NZ's private debt is amongst the highest in the world....So "not going broke" is like jumping off a cliff and saying its hasnt hurt yet before you hit the bottom....
Past, is the past, we never hit peak oil before.
Your idea of "wealth" is toast.
regards

Read this for a sane

It isnt sane.....it isnt a

It isnt sane.....it isnt a peer reviewed piece of research or literature...its an opinion of someone who is a "car guy" in  far right wing mag of known dubious integrity. I mean if you want to rely on such sources for your future decisions, go for it, its your future.
Meanwhile the author listened to probably fraudalent fracking ppl who's claims are at best dubious....and then backs it up with electric cars will be there for the future anyway....so us car guys are OK!!!....ho hum.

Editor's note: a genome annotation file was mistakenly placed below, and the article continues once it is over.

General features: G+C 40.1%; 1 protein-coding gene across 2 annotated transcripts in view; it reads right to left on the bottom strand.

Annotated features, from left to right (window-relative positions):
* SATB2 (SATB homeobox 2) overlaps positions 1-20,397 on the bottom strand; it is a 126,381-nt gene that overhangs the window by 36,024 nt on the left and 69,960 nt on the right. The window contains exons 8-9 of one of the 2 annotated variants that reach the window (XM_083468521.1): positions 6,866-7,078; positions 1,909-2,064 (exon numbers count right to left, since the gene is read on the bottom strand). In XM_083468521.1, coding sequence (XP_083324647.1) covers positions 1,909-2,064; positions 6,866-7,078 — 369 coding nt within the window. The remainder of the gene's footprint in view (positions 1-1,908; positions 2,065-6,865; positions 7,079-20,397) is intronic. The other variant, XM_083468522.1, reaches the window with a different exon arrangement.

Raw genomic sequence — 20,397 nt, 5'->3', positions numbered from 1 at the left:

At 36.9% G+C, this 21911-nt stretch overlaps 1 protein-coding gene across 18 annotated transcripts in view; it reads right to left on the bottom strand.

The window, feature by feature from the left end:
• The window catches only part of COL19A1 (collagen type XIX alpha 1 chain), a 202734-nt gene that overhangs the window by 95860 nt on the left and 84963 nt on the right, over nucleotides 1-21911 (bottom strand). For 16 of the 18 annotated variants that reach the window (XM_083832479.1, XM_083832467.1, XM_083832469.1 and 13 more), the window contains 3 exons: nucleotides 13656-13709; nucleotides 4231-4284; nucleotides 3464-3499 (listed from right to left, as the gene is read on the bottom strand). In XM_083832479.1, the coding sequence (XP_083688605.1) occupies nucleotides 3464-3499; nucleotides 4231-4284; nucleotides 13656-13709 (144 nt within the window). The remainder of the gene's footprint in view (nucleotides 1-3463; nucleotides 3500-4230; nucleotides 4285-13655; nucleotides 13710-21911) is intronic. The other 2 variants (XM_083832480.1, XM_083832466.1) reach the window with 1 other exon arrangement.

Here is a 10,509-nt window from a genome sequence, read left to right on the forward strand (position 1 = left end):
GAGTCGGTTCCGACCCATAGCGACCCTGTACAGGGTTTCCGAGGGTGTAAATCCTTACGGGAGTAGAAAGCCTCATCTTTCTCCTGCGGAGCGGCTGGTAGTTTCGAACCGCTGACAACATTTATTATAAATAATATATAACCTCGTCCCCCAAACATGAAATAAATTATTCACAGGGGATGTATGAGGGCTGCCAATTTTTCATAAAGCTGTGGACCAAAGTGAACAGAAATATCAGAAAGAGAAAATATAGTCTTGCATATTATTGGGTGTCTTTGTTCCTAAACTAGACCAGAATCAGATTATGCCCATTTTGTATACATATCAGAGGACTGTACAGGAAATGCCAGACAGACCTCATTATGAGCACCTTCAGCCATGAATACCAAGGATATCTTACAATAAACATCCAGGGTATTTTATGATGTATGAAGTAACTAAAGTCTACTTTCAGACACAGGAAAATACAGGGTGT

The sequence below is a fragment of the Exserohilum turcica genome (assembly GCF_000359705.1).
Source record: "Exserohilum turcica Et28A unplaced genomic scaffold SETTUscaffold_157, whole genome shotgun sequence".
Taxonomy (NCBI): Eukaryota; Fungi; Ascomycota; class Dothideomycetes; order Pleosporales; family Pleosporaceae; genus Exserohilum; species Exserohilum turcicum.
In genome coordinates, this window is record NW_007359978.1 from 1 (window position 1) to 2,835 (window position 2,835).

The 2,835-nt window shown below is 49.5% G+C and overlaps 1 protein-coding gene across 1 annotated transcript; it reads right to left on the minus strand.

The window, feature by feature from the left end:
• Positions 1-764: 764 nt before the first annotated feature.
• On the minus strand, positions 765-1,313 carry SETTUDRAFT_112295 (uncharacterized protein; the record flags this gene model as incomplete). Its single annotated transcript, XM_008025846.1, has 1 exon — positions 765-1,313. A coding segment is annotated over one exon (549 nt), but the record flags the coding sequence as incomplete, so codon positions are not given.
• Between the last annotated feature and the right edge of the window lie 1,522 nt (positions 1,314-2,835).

Its at best praying......there is no real substance to his belief...its just what he wants to hear.
But lets assume for a minute the US drillers are honest....The US consumes about 24mbpd, it produces 8.....so to get to energy independance they have to have 16mbpd output just for the USA alone.
Consider what the ex-chariman of Shell says, we need 7mbpd extra per year to balance our losses from old fields.
Mexico, the US's biggest source of oil is going to go to no NET exports in a few years.....
So the USA has to ramp up gas production at 7mbpd per year....just to break even....Lets say the US does it....it buys the world at most 2 and a bit years...
That isnt much of a long term outlook is it?